One tool that we recommend using when trying to ascertain the type of person who is applying to serve in your company is simulation, or role-play. Simulators have long been used in aviation to train professionals on technical skills. Simulation is also a useful tool for working through people or company culture issues. Give a potential new hire a couple scenarios that have been past difficult situations in your work environment. Ask how they would deal with them. Here are a couple examples:

 

  1. You have recently been promoted to Captain. Your company’s CEO wants to depart out of Aspen, as scheduled at 1300MT but weather conditions are prohibiting the aircraft from departing. According to the weather forecast the departure minimums will not improve until 1600MT. He is pushing crew members and operations because he has a very important meeting to attend. What would you do?

 

  1. A customer/owner scheduled a flight prior to the aircraft going into inspection. There was an unexpected repair. The part was not in stock and needed to be ordered. This delayed the release from maintenance, and the aircraft was not available for the flight. Owner demanded to go as scheduled and advised maintenance to finish the repair after her flight. What would you do?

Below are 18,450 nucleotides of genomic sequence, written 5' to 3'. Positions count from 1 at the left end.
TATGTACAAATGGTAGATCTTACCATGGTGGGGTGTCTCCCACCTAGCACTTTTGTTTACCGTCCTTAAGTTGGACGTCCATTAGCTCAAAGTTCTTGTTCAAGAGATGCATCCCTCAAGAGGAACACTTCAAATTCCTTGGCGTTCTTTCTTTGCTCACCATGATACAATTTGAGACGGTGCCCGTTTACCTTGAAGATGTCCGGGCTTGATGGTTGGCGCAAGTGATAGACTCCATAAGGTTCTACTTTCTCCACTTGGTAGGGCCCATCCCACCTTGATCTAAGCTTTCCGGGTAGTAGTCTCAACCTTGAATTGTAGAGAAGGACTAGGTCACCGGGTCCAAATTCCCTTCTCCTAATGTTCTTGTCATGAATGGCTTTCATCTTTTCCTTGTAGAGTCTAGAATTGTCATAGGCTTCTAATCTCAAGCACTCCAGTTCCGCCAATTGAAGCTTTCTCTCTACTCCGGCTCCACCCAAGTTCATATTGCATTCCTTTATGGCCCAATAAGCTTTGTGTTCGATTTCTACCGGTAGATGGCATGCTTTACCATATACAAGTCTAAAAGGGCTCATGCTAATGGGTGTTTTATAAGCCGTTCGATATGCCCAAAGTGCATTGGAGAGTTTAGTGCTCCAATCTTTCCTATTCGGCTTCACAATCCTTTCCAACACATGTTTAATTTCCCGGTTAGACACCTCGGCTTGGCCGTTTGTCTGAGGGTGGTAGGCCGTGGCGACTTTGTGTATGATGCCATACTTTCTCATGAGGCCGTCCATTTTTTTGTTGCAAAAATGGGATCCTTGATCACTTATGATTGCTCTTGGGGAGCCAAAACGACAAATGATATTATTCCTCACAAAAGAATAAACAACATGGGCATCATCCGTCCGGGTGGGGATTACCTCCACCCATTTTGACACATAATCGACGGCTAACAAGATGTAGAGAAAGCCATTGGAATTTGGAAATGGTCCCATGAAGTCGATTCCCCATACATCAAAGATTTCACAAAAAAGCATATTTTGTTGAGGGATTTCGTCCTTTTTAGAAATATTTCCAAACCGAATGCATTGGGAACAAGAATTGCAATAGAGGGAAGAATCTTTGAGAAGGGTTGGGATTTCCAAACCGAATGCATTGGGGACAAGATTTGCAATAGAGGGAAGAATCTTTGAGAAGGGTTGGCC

By giving the potential new hire some real life scenarios, it gives you a glimpse into what his/her thought process and moral compass are when making decisions. Does it fit with your organizational culture? Take your time in deciding even when under pressure to hire quickly. The people that you bring onto your team are vital to the continuation of the organization and the well being of the team. If you have a good thing going on—you need to guard it with a vengeance. Training young team members, or any new hire, is easier when they have the type of attitude/personality that fits your organization’s culture.

 

One final item to remember: when interviewing a Gen Y (or anyone else for that matter), tell them what your team does to have fun. What do you do for team building at your organization? We have to become more people oriented and understand what makes people want to work at (and be loyal to) an organization. That is how we will attract them….and keep them.

This topic was lightly tapped into today. There are many guidelines and techniques for effective hiring the new generation. ServiceElements works with large and small organizations to develop and fine-tune their organizational cultures. Please feel free to contact us if you need additional assistance with understanding the behavioral piece of building/maintaining your service culture.

 

 

  • Source: PWC/Saratoga Institute